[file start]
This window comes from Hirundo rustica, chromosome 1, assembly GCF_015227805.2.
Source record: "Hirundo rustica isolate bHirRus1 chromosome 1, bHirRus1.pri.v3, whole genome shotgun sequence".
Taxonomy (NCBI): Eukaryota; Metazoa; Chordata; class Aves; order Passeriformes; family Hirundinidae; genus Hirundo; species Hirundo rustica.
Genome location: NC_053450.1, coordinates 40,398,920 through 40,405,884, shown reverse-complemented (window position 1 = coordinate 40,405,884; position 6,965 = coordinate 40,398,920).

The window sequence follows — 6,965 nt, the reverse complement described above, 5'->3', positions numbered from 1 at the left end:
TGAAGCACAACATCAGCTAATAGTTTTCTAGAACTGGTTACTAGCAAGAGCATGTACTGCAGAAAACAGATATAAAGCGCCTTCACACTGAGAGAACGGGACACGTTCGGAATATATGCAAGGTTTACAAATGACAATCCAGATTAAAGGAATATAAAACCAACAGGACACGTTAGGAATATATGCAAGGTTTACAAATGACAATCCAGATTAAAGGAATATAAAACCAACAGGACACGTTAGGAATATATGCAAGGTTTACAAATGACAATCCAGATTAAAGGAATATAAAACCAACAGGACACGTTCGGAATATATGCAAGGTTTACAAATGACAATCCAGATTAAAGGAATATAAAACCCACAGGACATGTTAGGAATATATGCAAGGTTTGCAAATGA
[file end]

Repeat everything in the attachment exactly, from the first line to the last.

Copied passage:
This window comes from Hirundo rustica, chromosome 1, assembly GCF_015227805.2.
Source record: "Hirundo rustica isolate bHirRus1 chromosome 1, bHirRus1.pri.v3, whole genome shotgun sequence".
Taxonomy (NCBI): Eukaryota; Metazoa; Chordata; class Aves; order Passeriformes; family Hirundinidae; genus Hirundo; species Hirundo rustica.
Genome location: NC_053450.1, coordinates 40,398,920 through 40,405,884, shown reverse-complemented (window position 1 = coordinate 40,405,884; position 6,965 = coordinate 40,398,920).

The window sequence follows — 6,965 nt, the reverse complement described above, 5'->3', positions numbered from 1 at the left end:
TGAAGCACAACATCAGCTAATAGTTTTCTAGAACTGGTTACTAGCAAGAGCATGTACTGCAGAAAACAGATATAAAGCGCCTTCACACTGAGAGAACGGGACACGTTCGGAATATATGCAAGGTTTACAAATGACAATCCAGATTAAAGGAATATAAAACCAACAGGACACGTTAGGAATATATGCAAGGTTTACAAATGACAATCCAGATTAAAGGAATATAAAACCAACAGGACACGTTAGGAATATATGCAAGGTTTACAAATGACAATCCAGATTAAAGGAATATAAAACCAACAGGACACGTTCGGAATATATGCAAGGTTTACAAATGACAATCCAGATTAAAGGAATATAAAACCCACAGGACATGTTAGGAATATATGCAAGGTTTGCAAATGA